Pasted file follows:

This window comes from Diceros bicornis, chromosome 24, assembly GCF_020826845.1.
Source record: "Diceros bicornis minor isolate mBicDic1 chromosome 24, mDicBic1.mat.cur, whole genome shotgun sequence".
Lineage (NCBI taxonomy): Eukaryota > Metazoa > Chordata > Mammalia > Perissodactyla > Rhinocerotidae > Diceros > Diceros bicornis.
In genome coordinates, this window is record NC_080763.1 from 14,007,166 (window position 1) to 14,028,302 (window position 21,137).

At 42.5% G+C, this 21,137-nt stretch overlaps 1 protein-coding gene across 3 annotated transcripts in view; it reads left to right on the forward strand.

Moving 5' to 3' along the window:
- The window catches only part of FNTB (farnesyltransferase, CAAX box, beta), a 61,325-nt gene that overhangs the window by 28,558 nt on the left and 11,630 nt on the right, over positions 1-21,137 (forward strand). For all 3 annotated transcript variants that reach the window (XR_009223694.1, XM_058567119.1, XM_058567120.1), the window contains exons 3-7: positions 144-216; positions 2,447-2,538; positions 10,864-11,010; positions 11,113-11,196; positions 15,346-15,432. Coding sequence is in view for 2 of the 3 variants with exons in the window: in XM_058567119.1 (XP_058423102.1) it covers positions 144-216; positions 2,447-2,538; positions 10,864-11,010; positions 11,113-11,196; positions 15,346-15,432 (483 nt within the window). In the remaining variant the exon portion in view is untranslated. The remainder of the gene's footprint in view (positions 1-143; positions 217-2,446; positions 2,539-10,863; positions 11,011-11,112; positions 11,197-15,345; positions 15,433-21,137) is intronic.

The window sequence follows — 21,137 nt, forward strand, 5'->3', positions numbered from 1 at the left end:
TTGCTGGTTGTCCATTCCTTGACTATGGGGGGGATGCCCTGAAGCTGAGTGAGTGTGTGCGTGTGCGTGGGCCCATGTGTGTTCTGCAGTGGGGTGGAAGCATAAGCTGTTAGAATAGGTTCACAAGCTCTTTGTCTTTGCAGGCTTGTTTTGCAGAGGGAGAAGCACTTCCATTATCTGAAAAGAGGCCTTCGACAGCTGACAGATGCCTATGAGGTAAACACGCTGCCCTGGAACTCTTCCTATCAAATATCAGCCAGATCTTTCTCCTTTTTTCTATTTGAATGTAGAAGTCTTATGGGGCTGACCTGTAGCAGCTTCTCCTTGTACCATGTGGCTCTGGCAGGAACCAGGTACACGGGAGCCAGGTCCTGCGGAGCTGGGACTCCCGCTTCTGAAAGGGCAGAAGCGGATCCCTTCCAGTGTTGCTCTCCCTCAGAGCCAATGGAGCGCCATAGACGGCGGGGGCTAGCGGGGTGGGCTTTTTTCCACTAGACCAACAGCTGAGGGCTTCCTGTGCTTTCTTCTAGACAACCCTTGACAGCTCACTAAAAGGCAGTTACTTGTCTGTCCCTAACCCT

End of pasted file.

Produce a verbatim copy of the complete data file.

This window comes from Diceros bicornis, chromosome 24, assembly GCF_020826845.1.
Source record: "Diceros bicornis minor isolate mBicDic1 chromosome 24, mDicBic1.mat.cur, whole genome shotgun sequence".
Lineage (NCBI taxonomy): Eukaryota > Metazoa > Chordata > Mammalia > Perissodactyla > Rhinocerotidae > Diceros > Diceros bicornis.
In genome coordinates, this window is record NC_080763.1 from 14,007,166 (window position 1) to 14,028,302 (window position 21,137).

At 42.5% G+C, this 21,137-nt stretch overlaps 1 protein-coding gene across 3 annotated transcripts in view; it reads left to right on the forward strand.

Moving 5' to 3' along the window:
- The window catches only part of FNTB (farnesyltransferase, CAAX box, beta), a 61,325-nt gene that overhangs the window by 28,558 nt on the left and 11,630 nt on the right, over positions 1-21,137 (forward strand). For all 3 annotated transcript variants that reach the window (XR_009223694.1, XM_058567119.1, XM_058567120.1), the window contains exons 3-7: positions 144-216; positions 2,447-2,538; positions 10,864-11,010; positions 11,113-11,196; positions 15,346-15,432. Coding sequence is in view for 2 of the 3 variants with exons in the window: in XM_058567119.1 (XP_058423102.1) it covers positions 144-216; positions 2,447-2,538; positions 10,864-11,010; positions 11,113-11,196; positions 15,346-15,432 (483 nt within the window). In the remaining variant the exon portion in view is untranslated. The remainder of the gene's footprint in view (positions 1-143; positions 217-2,446; positions 2,539-10,863; positions 11,011-11,112; positions 11,197-15,345; positions 15,433-21,137) is intronic.

The window sequence follows — 21,137 nt, forward strand, 5'->3', positions numbered from 1 at the left end:
TTGCTGGTTGTCCATTCCTTGACTATGGGGGGGATGCCCTGAAGCTGAGTGAGTGTGTGCGTGTGCGTGGGCCCATGTGTGTTCTGCAGTGGGGTGGAAGCATAAGCTGTTAGAATAGGTTCACAAGCTCTTTGTCTTTGCAGGCTTGTTTTGCAGAGGGAGAAGCACTTCCATTATCTGAAAAGAGGCCTTCGACAGCTGACAGATGCCTATGAGGTAAACACGCTGCCCTGGAACTCTTCCTATCAAATATCAGCCAGATCTTTCTCCTTTTTTCTATTTGAATGTAGAAGTCTTATGGGGCTGACCTGTAGCAGCTTCTCCTTGTACCATGTGGCTCTGGCAGGAACCAGGTACACGGGAGCCAGGTCCTGCGGAGCTGGGACTCCCGCTTCTGAAAGGGCAGAAGCGGATCCCTTCCAGTGTTGCTCTCCCTCAGAGCCAATGGAGCGCCATAGACGGCGGGGGCTAGCGGGGTGGGCTTTTTTCCACTAGACCAACAGCTGAGGGCTTCCTGTGCTTTCTTCTAGACAACCCTTGACAGCTCACTAAAAGGCAGTTACTTGTCTGTCCCTAACCCT